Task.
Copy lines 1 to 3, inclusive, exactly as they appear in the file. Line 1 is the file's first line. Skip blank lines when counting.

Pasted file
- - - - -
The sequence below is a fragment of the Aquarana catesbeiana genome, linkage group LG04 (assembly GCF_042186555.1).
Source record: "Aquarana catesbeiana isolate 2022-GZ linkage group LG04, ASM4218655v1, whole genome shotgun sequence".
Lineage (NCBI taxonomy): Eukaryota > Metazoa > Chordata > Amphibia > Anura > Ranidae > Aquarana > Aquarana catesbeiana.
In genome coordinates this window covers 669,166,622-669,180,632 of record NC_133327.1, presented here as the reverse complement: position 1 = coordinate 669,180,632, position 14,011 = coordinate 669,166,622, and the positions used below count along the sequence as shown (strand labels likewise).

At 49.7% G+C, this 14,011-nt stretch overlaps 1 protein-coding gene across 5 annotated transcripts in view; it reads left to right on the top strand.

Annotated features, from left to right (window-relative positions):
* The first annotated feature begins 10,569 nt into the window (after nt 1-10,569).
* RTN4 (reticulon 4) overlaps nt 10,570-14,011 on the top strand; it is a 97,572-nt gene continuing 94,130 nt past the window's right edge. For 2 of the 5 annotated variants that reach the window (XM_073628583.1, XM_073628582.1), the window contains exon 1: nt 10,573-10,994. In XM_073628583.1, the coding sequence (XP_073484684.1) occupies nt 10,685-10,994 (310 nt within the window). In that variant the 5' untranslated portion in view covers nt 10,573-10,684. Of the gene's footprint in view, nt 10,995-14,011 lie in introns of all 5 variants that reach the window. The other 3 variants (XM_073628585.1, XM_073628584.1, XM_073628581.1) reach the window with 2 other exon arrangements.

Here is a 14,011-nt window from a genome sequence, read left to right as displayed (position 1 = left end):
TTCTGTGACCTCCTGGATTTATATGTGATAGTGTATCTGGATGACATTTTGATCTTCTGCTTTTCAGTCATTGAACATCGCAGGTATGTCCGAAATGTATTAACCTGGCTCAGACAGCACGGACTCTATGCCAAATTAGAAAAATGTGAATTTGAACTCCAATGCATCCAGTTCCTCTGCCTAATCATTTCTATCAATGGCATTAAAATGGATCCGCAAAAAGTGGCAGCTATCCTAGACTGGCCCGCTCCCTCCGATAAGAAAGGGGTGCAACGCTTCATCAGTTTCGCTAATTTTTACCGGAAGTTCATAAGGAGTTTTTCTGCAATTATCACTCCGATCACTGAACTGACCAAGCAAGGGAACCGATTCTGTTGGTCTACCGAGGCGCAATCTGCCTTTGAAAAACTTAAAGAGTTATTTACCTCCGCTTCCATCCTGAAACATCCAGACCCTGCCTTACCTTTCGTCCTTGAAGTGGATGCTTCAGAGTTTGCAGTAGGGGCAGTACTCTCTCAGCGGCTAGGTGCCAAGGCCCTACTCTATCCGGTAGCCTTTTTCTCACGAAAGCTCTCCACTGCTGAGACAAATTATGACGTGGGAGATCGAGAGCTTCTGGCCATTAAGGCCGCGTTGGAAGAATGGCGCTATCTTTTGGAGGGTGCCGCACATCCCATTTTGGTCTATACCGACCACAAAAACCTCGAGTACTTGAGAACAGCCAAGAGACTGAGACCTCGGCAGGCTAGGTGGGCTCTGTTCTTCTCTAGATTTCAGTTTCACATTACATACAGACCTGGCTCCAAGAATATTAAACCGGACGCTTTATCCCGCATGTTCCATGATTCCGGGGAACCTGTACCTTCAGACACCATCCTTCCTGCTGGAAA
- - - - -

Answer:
The sequence below is a fragment of the Aquarana catesbeiana genome, linkage group LG04 (assembly GCF_042186555.1).
Source record: "Aquarana catesbeiana isolate 2022-GZ linkage group LG04, ASM4218655v1, whole genome shotgun sequence".
Lineage (NCBI taxonomy): Eukaryota > Metazoa > Chordata > Amphibia > Anura > Ranidae > Aquarana > Aquarana catesbeiana.